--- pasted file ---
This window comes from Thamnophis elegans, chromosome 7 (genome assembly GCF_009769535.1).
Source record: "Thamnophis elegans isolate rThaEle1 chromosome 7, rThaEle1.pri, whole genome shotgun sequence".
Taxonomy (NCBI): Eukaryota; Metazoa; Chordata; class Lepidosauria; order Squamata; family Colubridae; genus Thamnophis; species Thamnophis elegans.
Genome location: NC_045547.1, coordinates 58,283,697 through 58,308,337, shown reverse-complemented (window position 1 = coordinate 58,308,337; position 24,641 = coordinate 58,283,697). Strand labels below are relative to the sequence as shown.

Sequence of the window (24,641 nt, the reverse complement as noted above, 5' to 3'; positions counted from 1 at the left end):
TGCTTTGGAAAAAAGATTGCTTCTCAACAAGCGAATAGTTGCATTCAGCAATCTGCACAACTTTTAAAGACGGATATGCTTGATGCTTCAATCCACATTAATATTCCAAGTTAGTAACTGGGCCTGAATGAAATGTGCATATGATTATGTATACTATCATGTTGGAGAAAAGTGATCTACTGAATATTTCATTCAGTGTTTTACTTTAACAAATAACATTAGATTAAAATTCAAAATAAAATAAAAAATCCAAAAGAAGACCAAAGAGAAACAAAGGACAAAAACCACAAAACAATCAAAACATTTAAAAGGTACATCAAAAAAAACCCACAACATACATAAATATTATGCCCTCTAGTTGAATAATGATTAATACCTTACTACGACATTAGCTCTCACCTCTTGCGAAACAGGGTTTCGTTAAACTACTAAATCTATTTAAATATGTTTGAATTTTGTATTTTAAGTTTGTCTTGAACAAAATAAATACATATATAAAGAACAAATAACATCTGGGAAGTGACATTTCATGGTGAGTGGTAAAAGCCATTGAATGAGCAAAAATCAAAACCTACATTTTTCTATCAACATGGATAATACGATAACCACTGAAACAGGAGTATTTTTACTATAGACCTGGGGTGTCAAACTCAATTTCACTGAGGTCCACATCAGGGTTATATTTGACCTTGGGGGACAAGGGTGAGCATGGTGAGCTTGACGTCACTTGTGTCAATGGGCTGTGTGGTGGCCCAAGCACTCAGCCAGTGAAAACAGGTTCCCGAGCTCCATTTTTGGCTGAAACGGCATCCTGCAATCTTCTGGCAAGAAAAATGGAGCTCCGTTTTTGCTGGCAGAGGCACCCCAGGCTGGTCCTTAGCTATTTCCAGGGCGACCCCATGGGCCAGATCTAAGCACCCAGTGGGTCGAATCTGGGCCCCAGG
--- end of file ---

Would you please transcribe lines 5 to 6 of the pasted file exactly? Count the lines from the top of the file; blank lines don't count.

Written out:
Sequence of the window (24,641 nt, the reverse complement as noted above, 5' to 3'; positions counted from 1 at the left end):
TGCTTTGGAAAAAAGATTGCTTCTCAACAAGCGAATAGTTGCATTCAGCAATCTGCACAACTTTTAAAGACGGATATGCTTGATGCTTCAATCCACATTAATATTCCAAGTTAGTAACTGGGCCTGAATGAAATGTGCATATGATTATGTATACTATCATGTTGGAGAAAAGTGATCTACTGAATATTTCATTCAGTGTTTTACTTTAACAAATAACATTAGATTAAAATTCAAAATAAAATAAAAAATCCAAAAGAAGACCAAAGAGAAACAAAGGACAAAAACCACAAAACAATCAAAACATTTAAAAGGTACATCAAAAAAAACCCACAACATACATAAATATTATGCCCTCTAGTTGAATAATGATTAATACCTTACTACGACATTAGCTCTCACCTCTTGCGAAACAGGGTTTCGTTAAACTACTAAATCTATTTAAATATGTTTGAATTTTGTATTTTAAGTTTGTCTTGAACAAAATAAATACATATATAAAGAACAAATAACATCTGGGAAGTGACATTTCATGGTGAGTGGTAAAAGCCATTGAATGAGCAAAAATCAAAACCTACATTTTTCTATCAACATGGATAATACGATAACCACTGAAACAGGAGTATTTTTACTATAGACCTGGGGTGTCAAACTCAATTTCACTGAGGTCCACATCAGGGTTATATTTGACCTTGGGGGACAAGGGTGAGCATGGTGAGCTTGACGTCACTTGTGTCAATGGGCTGTGTGGTGGCCCAAGCACTCAGCCAGTGAAAACAGGTTCCCGAGCTCCATTTTTGGCTGAAACGGCATCCTGCAATCTTCTGGCAAGAAAAATGGAGCTCCGTTTTTGCTGGCAGAGGCACCCCAGGCTGGTCCTTAGCTATTTCCAGGGCGACCCCATGGGCCAGATCTAAGCACCCAGTGGGTCGAATCTGGGCCCCAGG